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How I Came to Write a Book

I’ve been wanting to tell this story, but so far it’s ended up getting edited out. First in my book proposal (too long!) and then in the book’s introduction (doesn’t really go here!) But now I have a website where I can write anything I please, so this is the first story that I’m going to tell!

I have been editing my husband’s books since 1999. I started with Fear of Intimacy and went on to edit his following seven books, including Sex and Love in Intimate Relationships and The Ethics of Interpersonal Relationships. In the early 2000’s, a friend had the idea of creating a website that would make the information offered in Bob’s books available to the general public. He came up with the name PsychAlive.org but he struggled with how to create the content, so I stepped in to help out and ended up writing the original material for PsychAlive.

In 2013, Bob wrote a blog for his Psychology Today blog, “The Human Experience,” called “Why Do We Hate Love? (Why do so many people respond with distrust and anger to being loved?)” I thought it would make a great book for the general public. The overall topic would be valuable and each of the different points could make up a chapter. I tried to sell Bob on the idea. His response, “Good idea, but I’m writing a book already and I write for mental health professionals.” Then I turned to Lisa Firestone. Her response, “Good idea, but I don’t have the time. I’m busy with my work at The Glendon Association and my blogs and my private practice.” Then they both said the same thing: “You should write it!”

I said, “You can’t be serious!” My critical inner voice said, “You can’t write a book! Who are you kidding?” But my family and friends persisted in their support, plus I really wanted this book to be written. So I decided to give it a try. I thought, “After all, I’m familiar with the material from working with it for so many years and I know how to explain it in everyday (non-academic, non-professional) language from writing for PsychAlive.” My critical inner voice said, “Who do you think you are? You’re not a writer!” But I ignored it and sat down and created an outline, and then got to work writing Daring to Love.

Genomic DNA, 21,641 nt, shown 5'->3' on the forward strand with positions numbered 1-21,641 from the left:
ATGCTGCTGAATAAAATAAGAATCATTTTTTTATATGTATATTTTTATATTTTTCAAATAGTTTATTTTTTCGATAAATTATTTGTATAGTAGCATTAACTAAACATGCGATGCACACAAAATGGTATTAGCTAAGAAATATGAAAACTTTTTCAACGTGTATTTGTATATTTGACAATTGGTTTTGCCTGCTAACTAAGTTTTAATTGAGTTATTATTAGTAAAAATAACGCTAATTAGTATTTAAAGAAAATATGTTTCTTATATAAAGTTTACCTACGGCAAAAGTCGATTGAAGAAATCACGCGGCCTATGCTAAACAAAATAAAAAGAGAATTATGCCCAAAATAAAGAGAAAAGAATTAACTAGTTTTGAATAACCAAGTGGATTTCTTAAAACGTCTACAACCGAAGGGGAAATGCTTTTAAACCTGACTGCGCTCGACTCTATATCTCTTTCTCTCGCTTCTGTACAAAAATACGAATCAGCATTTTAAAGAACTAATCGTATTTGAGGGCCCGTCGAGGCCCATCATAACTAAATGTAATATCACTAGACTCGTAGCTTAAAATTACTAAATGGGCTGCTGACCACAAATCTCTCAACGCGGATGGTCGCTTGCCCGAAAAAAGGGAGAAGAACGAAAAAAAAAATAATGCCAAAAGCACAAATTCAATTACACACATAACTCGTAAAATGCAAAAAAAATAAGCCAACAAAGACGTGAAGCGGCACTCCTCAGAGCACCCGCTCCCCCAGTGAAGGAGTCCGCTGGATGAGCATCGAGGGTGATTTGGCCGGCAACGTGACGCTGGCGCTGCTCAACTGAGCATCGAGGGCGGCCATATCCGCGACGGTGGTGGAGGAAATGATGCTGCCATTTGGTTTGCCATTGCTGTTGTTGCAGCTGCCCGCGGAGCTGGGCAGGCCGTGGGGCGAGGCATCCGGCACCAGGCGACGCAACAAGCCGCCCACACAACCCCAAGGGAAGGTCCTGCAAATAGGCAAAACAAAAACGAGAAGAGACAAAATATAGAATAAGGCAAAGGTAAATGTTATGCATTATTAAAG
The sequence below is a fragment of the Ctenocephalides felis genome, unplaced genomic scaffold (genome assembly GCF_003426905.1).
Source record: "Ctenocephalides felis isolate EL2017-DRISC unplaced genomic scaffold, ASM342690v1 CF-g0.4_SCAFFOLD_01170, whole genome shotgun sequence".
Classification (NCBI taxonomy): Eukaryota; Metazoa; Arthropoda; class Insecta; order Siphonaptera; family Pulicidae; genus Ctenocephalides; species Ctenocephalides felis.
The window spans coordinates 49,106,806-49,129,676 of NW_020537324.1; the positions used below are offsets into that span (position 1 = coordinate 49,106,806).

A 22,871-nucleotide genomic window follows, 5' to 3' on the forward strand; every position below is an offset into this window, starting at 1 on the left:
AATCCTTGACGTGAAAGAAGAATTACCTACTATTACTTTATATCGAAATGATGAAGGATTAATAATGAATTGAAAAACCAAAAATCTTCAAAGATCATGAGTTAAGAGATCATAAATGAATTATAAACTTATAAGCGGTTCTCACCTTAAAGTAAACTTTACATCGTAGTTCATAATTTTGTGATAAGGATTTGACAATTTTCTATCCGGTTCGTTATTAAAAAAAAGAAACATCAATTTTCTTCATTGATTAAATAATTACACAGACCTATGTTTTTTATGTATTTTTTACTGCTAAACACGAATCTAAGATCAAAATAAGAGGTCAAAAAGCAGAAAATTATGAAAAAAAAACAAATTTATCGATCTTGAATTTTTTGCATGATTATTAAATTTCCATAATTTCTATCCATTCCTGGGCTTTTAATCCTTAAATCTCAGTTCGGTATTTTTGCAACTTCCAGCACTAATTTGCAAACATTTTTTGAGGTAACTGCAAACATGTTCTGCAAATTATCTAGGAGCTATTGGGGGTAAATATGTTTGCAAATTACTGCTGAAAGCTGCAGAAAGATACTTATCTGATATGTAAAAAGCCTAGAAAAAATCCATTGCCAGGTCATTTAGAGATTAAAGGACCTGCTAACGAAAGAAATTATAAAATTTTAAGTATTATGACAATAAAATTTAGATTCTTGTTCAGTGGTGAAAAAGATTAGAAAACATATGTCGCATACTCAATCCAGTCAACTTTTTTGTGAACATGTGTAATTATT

At first, I didn’t show what I was writing to anyone. Just because I was ignoring my critical inner voice doesn’t mean I wasn’t hearing it. But I kept writing. When I finished all of the chapters, I mustered up my courage and, in spite of the critical inner voice advising strongly against it, I read them aloud to a group of family and friends during a summer vacation. They were enthusiastic and supportive and also offered useful feedback. Bob generously edited the book and added his input.

And that’s more or less how it’s been with each step of this whole process. Who should publish my book? My critical inner voice said, “You mean who WOULD publish your book!” Working with the editors at New Harbinger Publishing, my voice warned, “They’re going to see that you aren’t a REAL writer.” Approaching marketing the book, the voice said, “You’re too shy to market anything! You’ll make a fool of yourself.”

But the truth is that my belief in the value of this book has been stronger than any of the arguments my critical inner voice has used to try to discourage me from writing it. And I have been lucky to have New Harbinger as a publisher. They have been 100% supportive and helpful. Their team of editors was sensitive and respectful in working with me to shape Daring to Love into the book I set out to write.

It would be enough to have ended up with a book that I am proud of, but an added benefit of this process is that I have grown as a person. I had attempted something that had special meaning to me that I had never dreamed of actually doing. Challenging the critical inner voice that was trying to sabotage me every step of the way strengthened me as a person and changed fundamental ways I had always regarded myself. And for both of those end results, I am grateful.

Daring to Love 

Move Beyond Fear of Intimacy, Embrace Vulnerability, and Create Lasting Connection

 

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